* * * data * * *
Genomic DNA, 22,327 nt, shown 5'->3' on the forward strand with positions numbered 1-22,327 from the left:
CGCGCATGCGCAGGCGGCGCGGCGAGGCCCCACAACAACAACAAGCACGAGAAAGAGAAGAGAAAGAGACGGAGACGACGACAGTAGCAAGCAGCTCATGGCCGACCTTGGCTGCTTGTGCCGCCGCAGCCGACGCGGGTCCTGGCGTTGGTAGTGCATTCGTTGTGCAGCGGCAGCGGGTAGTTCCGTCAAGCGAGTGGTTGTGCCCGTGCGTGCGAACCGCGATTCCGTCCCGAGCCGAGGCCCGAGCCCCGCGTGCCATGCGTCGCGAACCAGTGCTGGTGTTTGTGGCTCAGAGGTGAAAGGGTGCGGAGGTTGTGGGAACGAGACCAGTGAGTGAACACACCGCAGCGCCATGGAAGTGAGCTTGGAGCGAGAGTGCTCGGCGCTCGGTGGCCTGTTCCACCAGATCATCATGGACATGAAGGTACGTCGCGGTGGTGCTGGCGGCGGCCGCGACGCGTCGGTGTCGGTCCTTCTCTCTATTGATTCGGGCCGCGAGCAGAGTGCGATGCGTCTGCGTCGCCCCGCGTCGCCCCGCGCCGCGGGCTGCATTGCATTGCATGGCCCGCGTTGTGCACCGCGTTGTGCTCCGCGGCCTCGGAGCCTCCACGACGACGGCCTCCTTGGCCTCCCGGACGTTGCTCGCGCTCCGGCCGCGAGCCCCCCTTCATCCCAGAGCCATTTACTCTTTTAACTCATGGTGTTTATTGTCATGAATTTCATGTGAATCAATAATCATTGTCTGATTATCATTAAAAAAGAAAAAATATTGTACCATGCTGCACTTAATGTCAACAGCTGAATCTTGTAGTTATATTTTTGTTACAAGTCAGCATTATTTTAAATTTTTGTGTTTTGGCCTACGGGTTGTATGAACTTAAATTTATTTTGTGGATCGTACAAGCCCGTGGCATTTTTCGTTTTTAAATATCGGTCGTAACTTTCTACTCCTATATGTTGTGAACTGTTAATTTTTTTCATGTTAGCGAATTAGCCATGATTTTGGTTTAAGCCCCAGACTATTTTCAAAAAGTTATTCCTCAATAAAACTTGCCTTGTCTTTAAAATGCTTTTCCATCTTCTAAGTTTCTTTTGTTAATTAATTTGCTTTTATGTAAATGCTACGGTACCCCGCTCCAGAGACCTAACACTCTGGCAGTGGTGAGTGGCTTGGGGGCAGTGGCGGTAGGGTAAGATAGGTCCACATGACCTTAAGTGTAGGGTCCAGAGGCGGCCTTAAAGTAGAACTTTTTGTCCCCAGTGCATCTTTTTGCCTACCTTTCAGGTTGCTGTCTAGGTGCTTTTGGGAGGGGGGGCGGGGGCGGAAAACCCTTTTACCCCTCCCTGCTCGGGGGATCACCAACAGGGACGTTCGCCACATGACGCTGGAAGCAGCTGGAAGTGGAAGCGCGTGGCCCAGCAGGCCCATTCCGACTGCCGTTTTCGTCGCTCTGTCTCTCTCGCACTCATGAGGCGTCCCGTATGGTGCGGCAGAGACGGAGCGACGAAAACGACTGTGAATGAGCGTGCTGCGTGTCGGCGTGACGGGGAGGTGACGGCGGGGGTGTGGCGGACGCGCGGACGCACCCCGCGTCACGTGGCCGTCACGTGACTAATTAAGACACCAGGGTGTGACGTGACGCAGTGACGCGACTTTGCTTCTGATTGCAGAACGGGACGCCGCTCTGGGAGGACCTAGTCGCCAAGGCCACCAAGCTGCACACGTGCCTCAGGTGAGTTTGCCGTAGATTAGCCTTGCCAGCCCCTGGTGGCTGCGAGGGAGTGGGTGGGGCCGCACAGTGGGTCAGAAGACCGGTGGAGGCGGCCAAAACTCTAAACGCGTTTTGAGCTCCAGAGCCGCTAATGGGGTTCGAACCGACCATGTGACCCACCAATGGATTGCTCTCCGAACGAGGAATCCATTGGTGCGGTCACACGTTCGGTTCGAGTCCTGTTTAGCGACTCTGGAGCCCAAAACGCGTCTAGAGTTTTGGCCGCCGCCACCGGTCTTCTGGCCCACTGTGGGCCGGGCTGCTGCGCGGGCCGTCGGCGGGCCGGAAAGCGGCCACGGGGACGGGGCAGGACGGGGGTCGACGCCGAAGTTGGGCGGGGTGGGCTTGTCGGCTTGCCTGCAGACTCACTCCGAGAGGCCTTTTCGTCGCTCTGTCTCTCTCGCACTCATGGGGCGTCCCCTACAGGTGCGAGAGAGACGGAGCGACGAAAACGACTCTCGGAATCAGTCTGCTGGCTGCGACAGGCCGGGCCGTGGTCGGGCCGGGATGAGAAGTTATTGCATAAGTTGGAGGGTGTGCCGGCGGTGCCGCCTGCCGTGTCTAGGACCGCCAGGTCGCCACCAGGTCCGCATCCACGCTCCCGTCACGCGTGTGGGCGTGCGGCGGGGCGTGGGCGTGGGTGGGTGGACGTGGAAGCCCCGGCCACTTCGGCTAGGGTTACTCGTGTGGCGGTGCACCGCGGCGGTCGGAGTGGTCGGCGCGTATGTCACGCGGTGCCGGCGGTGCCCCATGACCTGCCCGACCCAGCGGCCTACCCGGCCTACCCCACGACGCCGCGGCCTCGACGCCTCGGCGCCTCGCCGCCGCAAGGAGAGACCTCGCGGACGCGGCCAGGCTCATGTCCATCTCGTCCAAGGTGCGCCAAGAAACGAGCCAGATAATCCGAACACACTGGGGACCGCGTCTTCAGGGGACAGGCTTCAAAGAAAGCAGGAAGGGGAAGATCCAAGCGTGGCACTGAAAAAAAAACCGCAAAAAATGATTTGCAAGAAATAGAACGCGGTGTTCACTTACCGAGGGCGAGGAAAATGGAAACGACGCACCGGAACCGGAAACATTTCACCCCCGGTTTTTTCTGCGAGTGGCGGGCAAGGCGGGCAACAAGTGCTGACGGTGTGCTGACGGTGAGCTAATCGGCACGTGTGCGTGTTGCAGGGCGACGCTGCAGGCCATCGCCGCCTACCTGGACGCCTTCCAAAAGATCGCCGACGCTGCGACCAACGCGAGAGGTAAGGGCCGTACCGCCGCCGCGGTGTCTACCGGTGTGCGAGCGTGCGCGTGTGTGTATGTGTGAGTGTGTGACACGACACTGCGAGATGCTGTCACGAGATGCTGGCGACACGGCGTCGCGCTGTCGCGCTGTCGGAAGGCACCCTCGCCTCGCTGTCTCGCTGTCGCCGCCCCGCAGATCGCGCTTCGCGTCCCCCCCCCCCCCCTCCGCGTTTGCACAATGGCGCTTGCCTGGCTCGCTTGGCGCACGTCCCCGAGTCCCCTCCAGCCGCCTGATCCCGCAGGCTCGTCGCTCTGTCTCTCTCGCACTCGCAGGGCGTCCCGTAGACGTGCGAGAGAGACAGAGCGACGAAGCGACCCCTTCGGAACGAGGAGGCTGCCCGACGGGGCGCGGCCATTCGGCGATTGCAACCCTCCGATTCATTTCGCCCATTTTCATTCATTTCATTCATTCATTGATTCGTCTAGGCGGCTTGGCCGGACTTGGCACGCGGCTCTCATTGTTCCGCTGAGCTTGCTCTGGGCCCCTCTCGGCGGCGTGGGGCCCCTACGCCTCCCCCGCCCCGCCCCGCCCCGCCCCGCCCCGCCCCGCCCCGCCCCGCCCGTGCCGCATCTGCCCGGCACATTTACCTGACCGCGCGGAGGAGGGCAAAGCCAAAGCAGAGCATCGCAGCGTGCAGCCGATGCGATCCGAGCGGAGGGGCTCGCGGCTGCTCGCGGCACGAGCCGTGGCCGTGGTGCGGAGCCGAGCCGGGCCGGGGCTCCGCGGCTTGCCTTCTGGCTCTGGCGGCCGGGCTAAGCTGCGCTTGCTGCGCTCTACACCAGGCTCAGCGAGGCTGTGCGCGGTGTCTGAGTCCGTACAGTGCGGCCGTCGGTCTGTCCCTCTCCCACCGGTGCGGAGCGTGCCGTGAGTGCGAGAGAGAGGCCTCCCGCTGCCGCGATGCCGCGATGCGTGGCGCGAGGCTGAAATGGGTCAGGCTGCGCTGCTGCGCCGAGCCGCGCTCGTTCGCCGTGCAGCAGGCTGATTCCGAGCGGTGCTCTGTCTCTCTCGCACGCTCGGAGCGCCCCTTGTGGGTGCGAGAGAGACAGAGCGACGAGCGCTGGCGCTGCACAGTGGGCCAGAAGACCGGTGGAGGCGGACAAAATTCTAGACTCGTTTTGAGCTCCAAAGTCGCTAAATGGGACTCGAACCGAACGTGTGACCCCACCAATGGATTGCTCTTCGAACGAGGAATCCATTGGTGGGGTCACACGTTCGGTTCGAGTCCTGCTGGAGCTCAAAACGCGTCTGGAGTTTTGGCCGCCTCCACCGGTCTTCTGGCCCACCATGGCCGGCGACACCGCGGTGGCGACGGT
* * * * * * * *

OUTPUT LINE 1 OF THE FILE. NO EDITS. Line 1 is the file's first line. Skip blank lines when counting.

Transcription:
Genomic DNA, 22,327 nt, shown 5'->3' on the forward strand with positions numbered 1-22,327 from the left: